An interesting trend for real estate investors to note is that several cities are moving ahead of their respective country’s wider national trends which may present investment opportunities. City-level data in Figure 9 uses a different measure of male versus female economic activity not directly comparable to the national data sets. Taking Italy as an example, the data suggest that more successful cities, most notably university towns such as Bologna, Florence, Turin, Pisa and Padova, have female labour force participation rates that are way above the national average. Historical data indicates that women are more mobile than men which benefits cities that offer better career opportunities. This may explain why the workforce in Bologna is significantly more female than in Naples and consequently accounts for some of the relative economic success of Bologna over Naples.
Nuveen Real Estate’s global cities strategy is derived from our proprietary city filtering model which identifies the top 2% of cities that we believe are best positioned for demographic and structural growth. By evaluating cities, we can identify the unique DNA of that city and the compelling reasons to invest. The progression of women in the workforce was a contributing factor to our acquisition in Bologna. Although Italy is not considered one of the most progressive countries, at a city level, Bologna is ahead of the pack. This, among other factors, enables us to identify ‘future-proof’ resilient cities, achieve diversification and deliver stable income return for our clients.
The industrial composition of cities is reinforcing the gender mix. The job search engine Monster.com, for example, lists a broad range of jobs in U.S. cities with a bigger share in professions dominated by women such as compliance officers, technical writers, public relation managers, natural science managers, journalists, accountants, pharmacists, lawyers and positions in general education and health services. This means that, for example, cities with a strong education sector will tend to have a more female workforce. Meanwhile, real estate and professions like engineering, IT, some natural sciences (but not biology or medicine) and the manufacturing sector remain largely male dominated.
Germany is a polycentric country with lots of cities of varying sizes specialising in different economic activities, which makes it a useful test bed to study industry effects on gender. Figure 10 shows that university cities focused on the service sector tend to have higher female participation reaching almost parity in the small university town of Freiburg, which is known for its progressive vibe. Within the group of the German Big-7 real estate investment cities, bohemian Berlin and lifestyle-leader Munich have raced ahead, while Stuttgart, the home of Porsche, Bosch and Mercedes, remains a traditionally masculine territory (and Ingolstadt, the headquarters of Audi is at the very bottom of all cities by this measure).
Interestingly today, East German cities tend to have a higher female share of the workforce despite the female ‘brain drain’ to West Germany during most of the 1990s and 2000s and its generally more industrial economic structure. In the former communist East, men and women joining the workforce in equal measure was government policy accompanied by extensive state sponsored childcare. This demonstrates that even after a complete economic, cultural and political system change, there’s no going back once women have joined the workforce. Angela Merkel provides a powerful metaphor for that reality. She was born in East Germany in 1954 and trained as a scientist under communist rule to become the longest serving German chancellor, having led the country for 18 years from Berlin, now one of the most “feminine” and fast-growing cities in Europe.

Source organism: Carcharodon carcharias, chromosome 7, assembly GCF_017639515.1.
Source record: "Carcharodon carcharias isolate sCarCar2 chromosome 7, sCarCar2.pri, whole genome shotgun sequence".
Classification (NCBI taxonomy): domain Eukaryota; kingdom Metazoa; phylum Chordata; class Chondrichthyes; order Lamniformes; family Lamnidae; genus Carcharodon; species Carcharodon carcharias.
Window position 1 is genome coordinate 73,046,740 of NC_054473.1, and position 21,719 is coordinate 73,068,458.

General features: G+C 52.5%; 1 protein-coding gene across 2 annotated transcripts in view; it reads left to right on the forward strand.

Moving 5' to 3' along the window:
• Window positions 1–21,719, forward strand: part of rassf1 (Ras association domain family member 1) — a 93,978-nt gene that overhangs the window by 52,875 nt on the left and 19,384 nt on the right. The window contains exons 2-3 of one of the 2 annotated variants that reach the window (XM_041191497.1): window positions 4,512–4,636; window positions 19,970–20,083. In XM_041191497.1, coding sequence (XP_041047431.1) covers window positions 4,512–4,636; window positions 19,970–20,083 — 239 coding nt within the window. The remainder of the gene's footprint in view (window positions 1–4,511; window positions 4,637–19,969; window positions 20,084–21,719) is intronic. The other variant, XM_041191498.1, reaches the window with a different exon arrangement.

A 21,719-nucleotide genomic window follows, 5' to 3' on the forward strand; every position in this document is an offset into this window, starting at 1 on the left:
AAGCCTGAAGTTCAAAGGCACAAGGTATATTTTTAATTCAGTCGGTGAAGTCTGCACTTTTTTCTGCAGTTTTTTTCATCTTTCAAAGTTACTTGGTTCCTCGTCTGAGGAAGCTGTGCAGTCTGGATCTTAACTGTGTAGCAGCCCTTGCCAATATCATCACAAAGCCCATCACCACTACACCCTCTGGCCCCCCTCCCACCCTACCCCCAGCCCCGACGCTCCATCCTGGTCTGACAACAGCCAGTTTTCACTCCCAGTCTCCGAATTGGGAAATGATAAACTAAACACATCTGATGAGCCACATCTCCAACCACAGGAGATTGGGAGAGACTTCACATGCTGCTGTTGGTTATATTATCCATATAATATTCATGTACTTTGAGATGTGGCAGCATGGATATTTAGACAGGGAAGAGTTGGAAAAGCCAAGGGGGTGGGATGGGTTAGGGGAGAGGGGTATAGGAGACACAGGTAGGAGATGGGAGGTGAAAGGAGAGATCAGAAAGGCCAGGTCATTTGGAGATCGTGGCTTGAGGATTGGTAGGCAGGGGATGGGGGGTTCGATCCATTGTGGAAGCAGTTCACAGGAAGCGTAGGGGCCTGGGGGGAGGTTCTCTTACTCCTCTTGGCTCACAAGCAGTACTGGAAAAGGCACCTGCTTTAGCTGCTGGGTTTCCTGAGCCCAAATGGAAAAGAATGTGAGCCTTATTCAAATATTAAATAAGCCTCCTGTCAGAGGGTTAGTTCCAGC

Collectively, these findings point to improvements on numerous levels for countries, cities and companies with a larger share of females among their workforce and leadership. Greater gender diversity suggests better use of talent on all levels. As a result, we think real estate investors should follow where there’s more women in the workforce to discover the most successful cities.
Increased female participation in senior leadership seems to be an indicator of better managed organisations with academic studies linking diversity in various groups to improved decision making. Real estate investors should take note of studies that have found that gender diversity among senior executives is correlated with better financial performance.
2 Note investments in Turkey for Nuveen Real Estate’s European cities strategy investments are excluded given the current political climate.
3 MSCI: The Tipping Point: Women on Boards and Financial Performance, Dec 2016
4 Note these figures are for Europe & Asia Pacific only.
5 Committees included are Global Executive Leadership Team, Europe & Asia Pacific Leadership Team, U.S. Leadership Team, European Investment Committee, Asia Pacific Investment Committee, European Real Estate Debt Investment Committee, U.S. Investment Committee, Europe & Asia Pacific Operating Committee, U.S. Operating Committee.
6 Wells Fargo & Co., 2018
MSCI: Women on boards and the human capital connection
Harvard Business Review: When More Women Join the Workforce, Wages Rise — Including for Men by Amanda Weinstein, 2018
MSCI: Women on boards: One piece of a bigger puzzle
MSCI: Women on boards: Global trends in gender diversity UBS: Gender aware, March 2019
Financial Times: Female hedge funds outperform those run by men
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This material is not intended to be relied upon as a forecast, research or investment advice, and is not a recommendation, offer or solicitation to buy or sell any securities or to adopt any investment strategy. The information and opinions contained in this material are derived from proprietary and non-proprietary sources deemed by Nuveen to be reliable, and not necessarily all-inclusive and are not guaranteed as to accuracy. There is no guarantee that any forecasts made will come to pass. Company name is only for explanatory purposes and does not constitute as investment advice and is subject to change. Any investments named within this material may not necessarily be held in any funds/accounts managed by Nuveen. Reliance upon information in this material is at the sole discretion of the reader. They do not necessarily reflect the views of any company in the Nuveen Group or any part thereof and no assurances are made as to their accuracy.